A 58-year-old female was diagnosed with Alzheimer’s dementia (AD) which was rapidly progressive in the 8 months prior to initiation of hyperbaric oxygen therapy (HBOT). Fluorodeoxyglucose (FDG) positron emission tomography (PET) brain imaging demonstrated global and typical metabolic deficits in AD (posterior temporal-parietal watershed and cingulate areas). An 8-week course of HBOT reversed the patient’s symptomatic decline. Repeat PET imaging demonstrated a corresponding 6.5-38% regional and global increase in brain metabolism, including increased metabolism in the typical AD diagnostic areas of the brain. Continued HBOT in conjunction with standard pharmacotherapy maintained the patient’s symptomatic level of function over an ensuing 22 months. This is the first reported case of simultaneous HBOT-induced symptomatic and FDG PET documented improvement of brain metabolism in AD and suggests an effect on global pathology in AD.
No cure is currently available for dementia; however, various treatments and interventions have been reported to be effective. The factors influencing the efficacy of dementia treatment have not been comprehensively evaluated. This study evaluated the factors influencing treatment effects on cognitive dysfunction in dementia by comparing the results obtained from a meta-analysis based on meta-regression. The most effective intervention for dementia available is symptomatic treatment for vascular dementia. Antipsychotic treatment for dementia alleviates cognitive dysfunction less effectively than does symptomatic treatment. Alternative therapies are also effective at present. Further research on causes and very early diagnosis of Alzheimer disease is warranted.
Recent studies indicate that hyperbaric oxygen therapy (HBOT), a well-established therapy for decompression illness, could be a potential therapy for Alzheimer’s disease (AD). However, due to oxygen toxicity i.e., increased oxidative stress implicated in HBOT, the risk and benefit of HBOT for AD patients need to be further assessed clinically.
There is a real need for new interventions for Alzheimer’s disease (AD). Hyperbaric oxygen therapy (HBOT), the medical administration of 100% oxygen at conditions greater than 1 atmosphere absolute, has been used successfully to treat several neurological conditions, but its effects on AD pathology have never been thoroughly examined. Therefore, we exposed old triple-transgenic (3xTg) and non-transgenic mice to HBOT followed by behavioral, histological, and biochemical analyses. HBOT attenuated neuroinflammatory processes by reducing astrogliosis, microgliosis, and the secretion of proinflammatory cytokines (IL-1β and TNFα) and increasing expression of scavenger receptor A, arginase1, and antiinflammatory cytokines (IL-4 and IL-10). Moreover, HBOT reduced hypoxia, amyloid burden, and tau phosphorylation in 3xTg mice and ameliorated their behavioral deficits. Therefore, we suggest that HBOT has multifaceted effects that reduce AD pathologies, even in old mice. Given that HBOT is used in the clinic to treat various indications, including neurological conditions, these results suggest HBOT as a novel therapeutic intervention for AD.
To investigate the effects of hyperbaric oxygen (HBO) pretreatment on cognitive decline and neuronal damage in an Alzheimer’s disease (AD) rat model. Rats were divided into three groups: normal saline (NS), AD, and HBO+AD. In the AD group, amyloid β peptide (Aβ)₁₋₄₀ was injected into the hippocampal CA1 region of the brain. NS rats received NS injection. In the HBO+AD group, rats received 5 days of daily HBO therapy following Aβ₁₋₄₀ injection. Learning and memory capabilities were examined using the Morris water maze task. Neuronal damage and astrocyte activation were evaluated by hematoxylin-eosin staining and immunohistochemistry, respectively. Dendritic spine density was determined by Golgi-Cox staining. Tumor necrosis factor-α, interleukin-1β, and interleukin-10 production was assessed by enzyme-linked immunosorbent assay. Neuron apoptosis was evaluated by terminal deoxynucleotidyl transferase dUTP nick end labeling. Protein expression was examined by western blotting. HBO pretreatment improves cognition and reduces hippocampal damage via p38 MAPK in AD rats.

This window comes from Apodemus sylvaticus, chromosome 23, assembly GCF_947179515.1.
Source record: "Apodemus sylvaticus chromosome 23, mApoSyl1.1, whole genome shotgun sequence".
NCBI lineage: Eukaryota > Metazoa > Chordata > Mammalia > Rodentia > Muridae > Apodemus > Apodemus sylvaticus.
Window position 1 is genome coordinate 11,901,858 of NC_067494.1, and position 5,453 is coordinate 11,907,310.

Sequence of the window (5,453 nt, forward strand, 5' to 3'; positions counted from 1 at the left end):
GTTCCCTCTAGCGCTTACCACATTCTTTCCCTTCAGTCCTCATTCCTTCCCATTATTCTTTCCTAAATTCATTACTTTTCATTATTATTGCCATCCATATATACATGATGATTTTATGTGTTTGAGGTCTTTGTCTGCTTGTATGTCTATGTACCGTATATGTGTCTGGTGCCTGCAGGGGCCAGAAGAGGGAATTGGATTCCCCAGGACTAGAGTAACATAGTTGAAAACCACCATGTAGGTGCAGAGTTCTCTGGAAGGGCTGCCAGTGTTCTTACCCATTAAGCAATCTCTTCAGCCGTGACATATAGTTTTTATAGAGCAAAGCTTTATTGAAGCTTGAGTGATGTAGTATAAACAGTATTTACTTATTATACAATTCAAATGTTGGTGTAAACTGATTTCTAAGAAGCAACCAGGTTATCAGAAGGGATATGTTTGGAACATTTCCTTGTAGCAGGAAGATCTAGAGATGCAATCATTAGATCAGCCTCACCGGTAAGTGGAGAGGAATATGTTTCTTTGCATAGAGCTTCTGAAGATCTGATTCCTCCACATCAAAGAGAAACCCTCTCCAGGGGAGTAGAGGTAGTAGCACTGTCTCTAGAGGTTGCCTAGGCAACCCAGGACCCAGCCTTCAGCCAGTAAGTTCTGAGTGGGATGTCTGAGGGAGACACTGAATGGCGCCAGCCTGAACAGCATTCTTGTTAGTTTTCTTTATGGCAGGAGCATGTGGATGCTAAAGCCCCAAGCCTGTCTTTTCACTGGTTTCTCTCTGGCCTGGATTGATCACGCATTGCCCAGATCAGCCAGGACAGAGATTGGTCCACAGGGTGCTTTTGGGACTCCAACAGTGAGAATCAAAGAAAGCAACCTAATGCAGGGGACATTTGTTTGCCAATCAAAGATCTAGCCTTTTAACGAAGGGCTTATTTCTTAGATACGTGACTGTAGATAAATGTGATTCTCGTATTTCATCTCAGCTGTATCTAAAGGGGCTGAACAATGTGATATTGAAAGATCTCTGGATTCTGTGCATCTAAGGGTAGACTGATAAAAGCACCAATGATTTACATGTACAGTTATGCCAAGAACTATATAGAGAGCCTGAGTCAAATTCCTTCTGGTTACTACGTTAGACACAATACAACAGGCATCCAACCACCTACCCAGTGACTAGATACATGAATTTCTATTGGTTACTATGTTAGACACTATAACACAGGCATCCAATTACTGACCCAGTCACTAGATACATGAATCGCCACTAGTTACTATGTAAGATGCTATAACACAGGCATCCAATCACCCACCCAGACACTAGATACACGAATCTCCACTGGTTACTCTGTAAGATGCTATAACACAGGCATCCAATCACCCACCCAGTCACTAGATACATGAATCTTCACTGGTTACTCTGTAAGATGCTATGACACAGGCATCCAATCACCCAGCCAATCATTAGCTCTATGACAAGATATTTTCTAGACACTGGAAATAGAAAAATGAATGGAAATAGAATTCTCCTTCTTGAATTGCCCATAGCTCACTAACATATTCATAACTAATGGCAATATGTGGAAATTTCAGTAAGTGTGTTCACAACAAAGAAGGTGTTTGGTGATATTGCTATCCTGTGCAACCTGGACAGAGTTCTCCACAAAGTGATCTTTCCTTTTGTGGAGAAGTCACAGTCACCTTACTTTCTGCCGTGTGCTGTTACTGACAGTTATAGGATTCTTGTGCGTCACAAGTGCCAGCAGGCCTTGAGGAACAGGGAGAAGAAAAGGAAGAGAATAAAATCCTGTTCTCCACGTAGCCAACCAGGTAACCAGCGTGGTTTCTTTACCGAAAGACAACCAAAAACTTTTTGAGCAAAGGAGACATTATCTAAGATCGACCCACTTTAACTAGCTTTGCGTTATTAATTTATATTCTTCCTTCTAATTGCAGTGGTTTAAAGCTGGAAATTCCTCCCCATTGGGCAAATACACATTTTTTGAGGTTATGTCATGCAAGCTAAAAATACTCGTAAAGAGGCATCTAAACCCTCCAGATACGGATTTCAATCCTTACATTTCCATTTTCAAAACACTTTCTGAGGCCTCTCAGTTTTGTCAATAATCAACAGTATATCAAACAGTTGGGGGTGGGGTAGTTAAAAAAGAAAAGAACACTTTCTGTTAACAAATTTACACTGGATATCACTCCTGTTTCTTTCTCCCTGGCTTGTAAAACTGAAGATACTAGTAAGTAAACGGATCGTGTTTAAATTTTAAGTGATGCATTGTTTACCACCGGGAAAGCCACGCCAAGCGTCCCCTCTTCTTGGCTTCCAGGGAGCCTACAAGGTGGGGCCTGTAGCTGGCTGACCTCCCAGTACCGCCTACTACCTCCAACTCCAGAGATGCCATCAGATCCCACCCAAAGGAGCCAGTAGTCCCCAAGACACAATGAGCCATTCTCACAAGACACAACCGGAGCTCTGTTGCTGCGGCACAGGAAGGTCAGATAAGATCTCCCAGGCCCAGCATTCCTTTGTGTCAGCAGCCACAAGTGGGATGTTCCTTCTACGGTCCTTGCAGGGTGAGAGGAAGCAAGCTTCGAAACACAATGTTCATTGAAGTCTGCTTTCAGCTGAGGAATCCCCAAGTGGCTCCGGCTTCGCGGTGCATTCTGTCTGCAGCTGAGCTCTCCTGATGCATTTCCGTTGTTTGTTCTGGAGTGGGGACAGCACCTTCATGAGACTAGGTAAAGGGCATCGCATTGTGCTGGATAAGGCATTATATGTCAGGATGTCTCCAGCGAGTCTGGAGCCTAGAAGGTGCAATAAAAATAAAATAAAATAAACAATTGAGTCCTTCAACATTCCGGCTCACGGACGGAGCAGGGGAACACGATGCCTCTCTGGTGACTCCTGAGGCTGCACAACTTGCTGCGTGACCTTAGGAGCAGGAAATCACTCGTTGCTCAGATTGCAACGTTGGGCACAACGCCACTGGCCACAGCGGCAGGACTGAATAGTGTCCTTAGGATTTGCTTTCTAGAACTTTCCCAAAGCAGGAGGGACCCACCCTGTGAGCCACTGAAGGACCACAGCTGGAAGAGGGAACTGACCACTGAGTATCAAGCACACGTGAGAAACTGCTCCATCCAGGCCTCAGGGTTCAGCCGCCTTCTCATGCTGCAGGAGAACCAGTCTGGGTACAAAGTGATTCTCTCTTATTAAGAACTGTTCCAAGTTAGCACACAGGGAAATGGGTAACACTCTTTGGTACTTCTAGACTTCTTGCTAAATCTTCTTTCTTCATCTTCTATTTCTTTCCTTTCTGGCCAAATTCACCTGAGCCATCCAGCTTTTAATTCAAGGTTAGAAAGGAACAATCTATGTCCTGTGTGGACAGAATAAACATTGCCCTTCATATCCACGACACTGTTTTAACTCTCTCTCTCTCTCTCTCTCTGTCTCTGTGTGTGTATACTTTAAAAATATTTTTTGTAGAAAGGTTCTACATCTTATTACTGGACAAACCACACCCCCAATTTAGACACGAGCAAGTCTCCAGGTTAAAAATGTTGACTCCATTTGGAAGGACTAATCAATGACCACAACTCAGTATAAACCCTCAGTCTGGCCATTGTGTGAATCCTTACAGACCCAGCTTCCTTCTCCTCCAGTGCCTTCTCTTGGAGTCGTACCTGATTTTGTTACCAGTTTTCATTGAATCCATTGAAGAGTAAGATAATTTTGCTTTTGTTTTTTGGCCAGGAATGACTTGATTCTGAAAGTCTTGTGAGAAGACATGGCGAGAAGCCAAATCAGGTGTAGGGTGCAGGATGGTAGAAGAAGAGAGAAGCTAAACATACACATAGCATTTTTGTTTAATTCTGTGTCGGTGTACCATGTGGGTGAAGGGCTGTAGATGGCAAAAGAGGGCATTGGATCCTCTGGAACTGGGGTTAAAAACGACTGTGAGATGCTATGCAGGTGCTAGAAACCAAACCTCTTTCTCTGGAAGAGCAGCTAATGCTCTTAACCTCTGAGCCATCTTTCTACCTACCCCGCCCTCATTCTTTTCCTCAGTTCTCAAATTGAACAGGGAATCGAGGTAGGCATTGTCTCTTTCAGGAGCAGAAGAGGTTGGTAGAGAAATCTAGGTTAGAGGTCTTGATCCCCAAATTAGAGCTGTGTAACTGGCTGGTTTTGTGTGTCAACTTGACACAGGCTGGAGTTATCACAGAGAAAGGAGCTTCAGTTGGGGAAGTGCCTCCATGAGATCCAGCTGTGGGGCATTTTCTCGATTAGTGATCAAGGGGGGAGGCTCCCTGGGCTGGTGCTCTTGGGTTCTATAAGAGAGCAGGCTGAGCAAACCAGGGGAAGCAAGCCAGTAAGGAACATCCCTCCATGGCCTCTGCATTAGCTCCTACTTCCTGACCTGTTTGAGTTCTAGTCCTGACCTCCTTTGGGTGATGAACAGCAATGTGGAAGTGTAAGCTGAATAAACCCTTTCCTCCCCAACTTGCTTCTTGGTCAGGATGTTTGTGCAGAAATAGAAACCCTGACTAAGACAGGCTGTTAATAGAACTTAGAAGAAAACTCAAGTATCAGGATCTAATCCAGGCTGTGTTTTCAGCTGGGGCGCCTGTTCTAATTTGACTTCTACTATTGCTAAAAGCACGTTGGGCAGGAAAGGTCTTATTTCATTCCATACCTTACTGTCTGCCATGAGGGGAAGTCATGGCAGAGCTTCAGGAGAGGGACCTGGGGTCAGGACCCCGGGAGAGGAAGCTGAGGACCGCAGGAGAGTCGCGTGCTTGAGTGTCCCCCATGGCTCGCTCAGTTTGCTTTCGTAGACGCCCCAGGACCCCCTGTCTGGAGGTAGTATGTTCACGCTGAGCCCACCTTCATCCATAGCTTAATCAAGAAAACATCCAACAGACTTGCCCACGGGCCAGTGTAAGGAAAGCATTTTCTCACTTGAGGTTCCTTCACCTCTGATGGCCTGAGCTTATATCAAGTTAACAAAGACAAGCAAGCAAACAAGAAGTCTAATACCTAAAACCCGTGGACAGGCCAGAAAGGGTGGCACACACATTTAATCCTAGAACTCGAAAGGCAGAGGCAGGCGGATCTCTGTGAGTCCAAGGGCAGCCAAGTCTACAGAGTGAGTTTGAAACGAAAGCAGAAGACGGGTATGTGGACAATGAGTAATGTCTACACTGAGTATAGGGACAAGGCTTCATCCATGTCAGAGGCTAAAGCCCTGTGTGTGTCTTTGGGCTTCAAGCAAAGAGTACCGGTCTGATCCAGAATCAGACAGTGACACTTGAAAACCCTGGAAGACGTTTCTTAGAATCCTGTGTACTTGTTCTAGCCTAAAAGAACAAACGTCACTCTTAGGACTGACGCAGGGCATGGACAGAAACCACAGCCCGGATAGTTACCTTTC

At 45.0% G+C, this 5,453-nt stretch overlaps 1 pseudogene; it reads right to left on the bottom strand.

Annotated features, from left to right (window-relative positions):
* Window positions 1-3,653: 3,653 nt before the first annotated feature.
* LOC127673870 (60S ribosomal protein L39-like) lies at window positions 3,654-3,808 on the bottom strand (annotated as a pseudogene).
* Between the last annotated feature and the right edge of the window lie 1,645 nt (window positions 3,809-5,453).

Hyperbaric oxygen (HBO) and Ginkgo biloba extract (e.g., EGB 761) were shown to ameliorate cognitive and memory impairment in Alzheimer’s disease (AD). However, the exact mechanism remains elusive. The aim of the present study was to investigate the possible mechanisms of HBO and EGB 761 via the function of nuclear factor kappa-B (NF-κB) pathway. AD rats were induced by injecting β-amyloid 25-35 into the hippocampus. All animals were divided into six groups: Normal, sham, AD model, HBO (2 atmosphere absolute; 60 min/d), EGB 761 (20 mg·kg-1·d-1 ), and HBO/EGB 761 groups. Morris water maze tests were used to assess cognitive, and memory capacities of rats; TdT-mediated dUTP Nick-End Labeling staining and Western blotting were used to analyze apoptosis and NF-κB pathway-related proteins in hippocampus tissues. orris water maze tests revealed that EGB 761 and HBO significantly improved the cognitive and memory ability of AD rats. In addition, the protective effect of combinational therapy (HBO/EGB 761) was superior to either HBO or EGB 761 alone. In line, reduced apoptosis with NF-κB pathway activation was observed in hippocampus neurons treated by HBO and EGB 761. ur results suggested that HBO and EGB 761 improve cognitive and memory capacity in a rat model of AD. The protective effects are associated with the reduced apoptosis with NF-κB pathway activation in hippocampus neurons.